New report finds federal government is failing in its promise to leave no one behind
TORONTO – Thirty-two years ago to the date, on the heels of signing the Convention of the Rights of the Child, the federal government made a promise to end child poverty by the year 2000. A new report card by Campaign 2000 finds, despite that promise, more than 1.31 million children are still living in poverty. Using the latest data available (from 2019) this report paints a stark picture of income, health and social inequalities and deepening levels of child and family poverty. Parliament starts its new mandate this week, and the pressure will be on to deliver an inclusive recovery plan.
“The data shows that children are living in deeper poverty and programs like the Canada Child Benefit aren’t reaching them” says Leila Sarangi, National Director of Campaign 2000, a pan-Canadian coalition of organizations working to end child and family poverty. “Our year over year analysis shows that only 24,000 kids were lifted out of poverty in 2019. At this rate, it would take another 54 years to end child poverty.”
The new national report, No One Left Behind: Strategies for an Inclusive Recovery, examines poverty through a social determinant of health framework. It is accompanied by an interactive map that shows that child poverty is a significant issue in every federal riding across the country. The report finds disproportionately higher rates of child poverty among communities marginalized by systemic barriers.
“The Campaign 2000 Report Card critically highlights the circumstances of low-income immigrants, refugees, and non-status people, a majority of whom are racialized. These communities have been hard hit by the impact of COVID-19 with higher rates of unemployment, poverty, gender-based violence, and poor health outcomes. Priority must be given to reducing the barriers created by racism and discrimination to universalize access to income supports for all people in Canada, tackling barriers to better labour market outcomes for racialized people and concretely addressing the increasing racialization of poverty in Canada” says Shalini Konanur, Lawyer/Executive Director of the South Asian Legal Clinic of Ontario and Steering Committee Member of the Colour of Poverty – Colour of Change.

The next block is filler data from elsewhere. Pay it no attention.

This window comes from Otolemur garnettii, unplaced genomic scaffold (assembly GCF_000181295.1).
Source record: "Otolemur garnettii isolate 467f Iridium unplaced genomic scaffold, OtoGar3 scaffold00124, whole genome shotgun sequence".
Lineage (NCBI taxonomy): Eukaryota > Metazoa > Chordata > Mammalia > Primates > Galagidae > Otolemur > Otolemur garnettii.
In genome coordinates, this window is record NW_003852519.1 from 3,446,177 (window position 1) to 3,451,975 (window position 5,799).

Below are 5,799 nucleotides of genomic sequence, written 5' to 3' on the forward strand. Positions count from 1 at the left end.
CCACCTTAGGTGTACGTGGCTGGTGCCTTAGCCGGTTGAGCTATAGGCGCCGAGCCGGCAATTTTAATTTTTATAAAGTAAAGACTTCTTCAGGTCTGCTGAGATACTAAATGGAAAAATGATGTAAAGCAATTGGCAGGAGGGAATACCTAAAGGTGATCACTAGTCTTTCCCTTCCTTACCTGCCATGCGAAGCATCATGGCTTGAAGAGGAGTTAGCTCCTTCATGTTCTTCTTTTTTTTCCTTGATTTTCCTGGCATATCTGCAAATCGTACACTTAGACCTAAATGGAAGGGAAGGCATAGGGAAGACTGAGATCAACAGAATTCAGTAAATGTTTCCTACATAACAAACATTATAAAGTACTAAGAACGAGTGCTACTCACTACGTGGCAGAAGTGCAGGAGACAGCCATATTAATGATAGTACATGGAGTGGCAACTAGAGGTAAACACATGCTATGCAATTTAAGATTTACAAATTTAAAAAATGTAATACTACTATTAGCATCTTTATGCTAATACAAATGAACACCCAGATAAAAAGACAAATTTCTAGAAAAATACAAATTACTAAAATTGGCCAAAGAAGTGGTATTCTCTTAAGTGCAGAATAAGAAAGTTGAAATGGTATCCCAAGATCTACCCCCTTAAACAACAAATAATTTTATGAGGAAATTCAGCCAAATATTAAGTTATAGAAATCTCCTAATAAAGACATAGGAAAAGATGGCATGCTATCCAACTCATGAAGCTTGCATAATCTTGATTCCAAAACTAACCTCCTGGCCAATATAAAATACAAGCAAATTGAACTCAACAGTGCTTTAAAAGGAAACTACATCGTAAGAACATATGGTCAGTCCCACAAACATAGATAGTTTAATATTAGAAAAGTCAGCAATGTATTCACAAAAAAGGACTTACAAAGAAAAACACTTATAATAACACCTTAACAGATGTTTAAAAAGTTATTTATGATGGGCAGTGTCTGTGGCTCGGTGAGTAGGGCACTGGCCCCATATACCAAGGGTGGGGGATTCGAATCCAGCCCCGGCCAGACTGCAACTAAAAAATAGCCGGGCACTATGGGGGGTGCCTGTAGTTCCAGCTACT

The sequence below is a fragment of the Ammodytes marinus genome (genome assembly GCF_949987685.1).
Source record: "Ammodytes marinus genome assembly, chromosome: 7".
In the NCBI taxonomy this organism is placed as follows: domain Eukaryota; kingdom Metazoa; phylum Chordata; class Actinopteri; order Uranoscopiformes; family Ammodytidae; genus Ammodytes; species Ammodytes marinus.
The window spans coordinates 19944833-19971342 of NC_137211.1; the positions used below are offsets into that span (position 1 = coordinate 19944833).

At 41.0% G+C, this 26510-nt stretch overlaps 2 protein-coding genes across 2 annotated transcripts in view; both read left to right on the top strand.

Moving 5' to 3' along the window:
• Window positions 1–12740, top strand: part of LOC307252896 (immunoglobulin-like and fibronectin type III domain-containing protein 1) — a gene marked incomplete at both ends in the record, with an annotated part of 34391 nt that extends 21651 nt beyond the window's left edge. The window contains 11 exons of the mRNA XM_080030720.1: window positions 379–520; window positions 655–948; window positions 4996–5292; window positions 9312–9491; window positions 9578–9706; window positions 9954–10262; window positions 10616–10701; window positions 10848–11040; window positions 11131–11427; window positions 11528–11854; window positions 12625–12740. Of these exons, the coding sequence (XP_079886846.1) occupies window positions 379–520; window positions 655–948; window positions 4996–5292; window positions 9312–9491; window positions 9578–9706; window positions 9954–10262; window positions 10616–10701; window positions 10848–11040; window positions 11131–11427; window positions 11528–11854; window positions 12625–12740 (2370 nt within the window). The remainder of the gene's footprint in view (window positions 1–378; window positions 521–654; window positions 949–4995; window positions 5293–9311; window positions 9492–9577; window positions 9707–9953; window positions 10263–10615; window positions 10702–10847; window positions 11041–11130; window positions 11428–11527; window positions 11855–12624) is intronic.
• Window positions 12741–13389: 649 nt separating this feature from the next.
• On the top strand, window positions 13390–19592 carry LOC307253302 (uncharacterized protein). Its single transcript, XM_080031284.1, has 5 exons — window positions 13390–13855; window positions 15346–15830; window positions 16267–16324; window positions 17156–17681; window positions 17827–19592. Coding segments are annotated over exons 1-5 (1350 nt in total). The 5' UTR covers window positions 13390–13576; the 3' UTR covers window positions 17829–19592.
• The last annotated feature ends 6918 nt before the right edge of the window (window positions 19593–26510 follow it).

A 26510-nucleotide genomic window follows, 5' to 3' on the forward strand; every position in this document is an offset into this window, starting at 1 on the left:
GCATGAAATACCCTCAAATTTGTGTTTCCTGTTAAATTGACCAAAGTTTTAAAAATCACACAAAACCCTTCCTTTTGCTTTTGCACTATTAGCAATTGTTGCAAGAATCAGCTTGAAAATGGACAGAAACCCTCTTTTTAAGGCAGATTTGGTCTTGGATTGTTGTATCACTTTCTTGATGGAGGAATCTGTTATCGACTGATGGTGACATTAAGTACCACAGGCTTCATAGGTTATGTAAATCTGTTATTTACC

“People with disabilities were facing financial hardship prior to the pandemic and are faced with even more disadvantages now. Over 41% of people living in poverty are disabled. They are wondering whether they will even be included in any recovery plans. Some people with disabilities are considering end of life because they cannot afford to live,” says Rabia Khedr, National Director of Disability Without Poverty and Founder of DEEN Support Services and Race and Disability Canada.
Widening inequality gaps are driven by barriers to accessing good jobs, income and social supports, while wealth is accumulating at the top of the income distribution. The report card offers an anti-poverty platform that includes 60 recommendations addressing inequality, income security, housing, childcare, decent work and healthcare.
“We have lots of opportunities right now with the start of a new mandate of a minority government,” Sarangi added. “We’ve reflected on what we have learnt through the pandemic, and we need to apply those lessons and start closing those gaps on inequality for good. The potential for a resilient, connected future where the norm is that everyone thrives is in our reach. We now need the political will and action.”